Plenty of Kiwis exposed, especially via social media sites, says report.

Cyber-criminals are planning their "hits" more carefully and the attacks are lasting longer than ever - and many New Zealanders are leaving themselves exposed to cyber threats on their computers, mobiles and social networks.

An internet security report, released last night, by software company Symantec into cyber attacks has revealed the lengths some people go to to evade security to obtain personal information and devise new ways of breaching privacy.

Read the full report here.

These include targeted emails to unsuspecting people and increasingly using social media to pull the wool over people's eyes.


Mark Shaw, Technology Strategist for Symantec in the Pacific, said a recurring theme of the report, which applied to consumers and businesses, was the "mega-data breach".

"What we saw was huge numbers of data records being exposed in the latter part of the year. When we say mega breach that involves breaches which exceed more than 10 million data records, and that happens to a number of high-profile companies.

"The key for consumers is we are all doing business in many ways with these companies so there is a very good chance that our credentials have been exposed as well."

A worldwide breach of Adobe last year saw 150 million usernames and passwords breached. "I was one of those and many other New Zealanders would be as well, so this report went a long way in highlighting this trend is there and [puts] some guidelines around how we can protect ourselves."

The report showed targeted attacks were up 91 per cent last year following an increase the year before of 42 per cent.

"We've seen a huge number of incidents globally and the interesting thing about that is the campaign, the specific incident, is actually taking about three times longer."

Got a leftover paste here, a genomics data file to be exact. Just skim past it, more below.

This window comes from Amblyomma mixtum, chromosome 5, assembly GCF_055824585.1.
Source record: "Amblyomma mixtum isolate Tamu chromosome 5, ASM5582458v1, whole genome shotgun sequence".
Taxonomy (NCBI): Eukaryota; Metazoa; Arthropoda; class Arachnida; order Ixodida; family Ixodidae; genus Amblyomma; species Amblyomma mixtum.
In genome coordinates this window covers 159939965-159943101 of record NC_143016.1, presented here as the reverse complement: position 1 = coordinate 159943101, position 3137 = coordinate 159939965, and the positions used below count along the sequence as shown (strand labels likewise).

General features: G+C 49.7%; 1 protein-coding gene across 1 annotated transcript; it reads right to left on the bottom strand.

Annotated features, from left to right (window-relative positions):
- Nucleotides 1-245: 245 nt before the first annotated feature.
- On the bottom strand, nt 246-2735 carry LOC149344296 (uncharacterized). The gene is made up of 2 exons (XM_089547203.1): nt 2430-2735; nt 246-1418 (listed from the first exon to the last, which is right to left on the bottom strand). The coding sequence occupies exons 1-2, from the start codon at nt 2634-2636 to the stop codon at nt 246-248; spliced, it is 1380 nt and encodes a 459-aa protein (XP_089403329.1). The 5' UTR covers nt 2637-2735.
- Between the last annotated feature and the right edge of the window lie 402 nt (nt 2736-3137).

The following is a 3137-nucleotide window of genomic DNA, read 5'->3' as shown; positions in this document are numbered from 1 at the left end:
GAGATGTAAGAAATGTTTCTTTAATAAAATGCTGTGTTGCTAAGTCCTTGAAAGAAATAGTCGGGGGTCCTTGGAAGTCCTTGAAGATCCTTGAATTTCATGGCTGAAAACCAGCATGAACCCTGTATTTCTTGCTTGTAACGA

That meant criminals were prepared to play a longer game while they had their eyes on a bigger prize.

Mr Shaw said organisations were now under "attack" for about eight days, often through emails carefully crafted and personalised to the recipient. "The intent being to say 'can you double click on this link about you or this topic you're talking about'. That kind of social engineering is what makes up the targeted attacks and is happening over about eight days or so on average."

Interestingly, the number of emails sent as part of the attack had reduced.

"What that says to us is the bad guys are actually more careful about being stealthy and not wanting to spray a lot of emails out there and get detected. If they can keep it to a smaller number and do more research and make sure they're crafted and targeted, their likelihood of success improves as well."

Last year also saw the emergence of ransomware as a force to be reckoned with.

Mr Shaw told the Herald there had been a "phenomenal" increase in ransomware, which is where a device is infected with malware and locks it alongside a message purportedly from the police that asks for money in order to remove a virus, or in some cases, child porn that doesn't exist.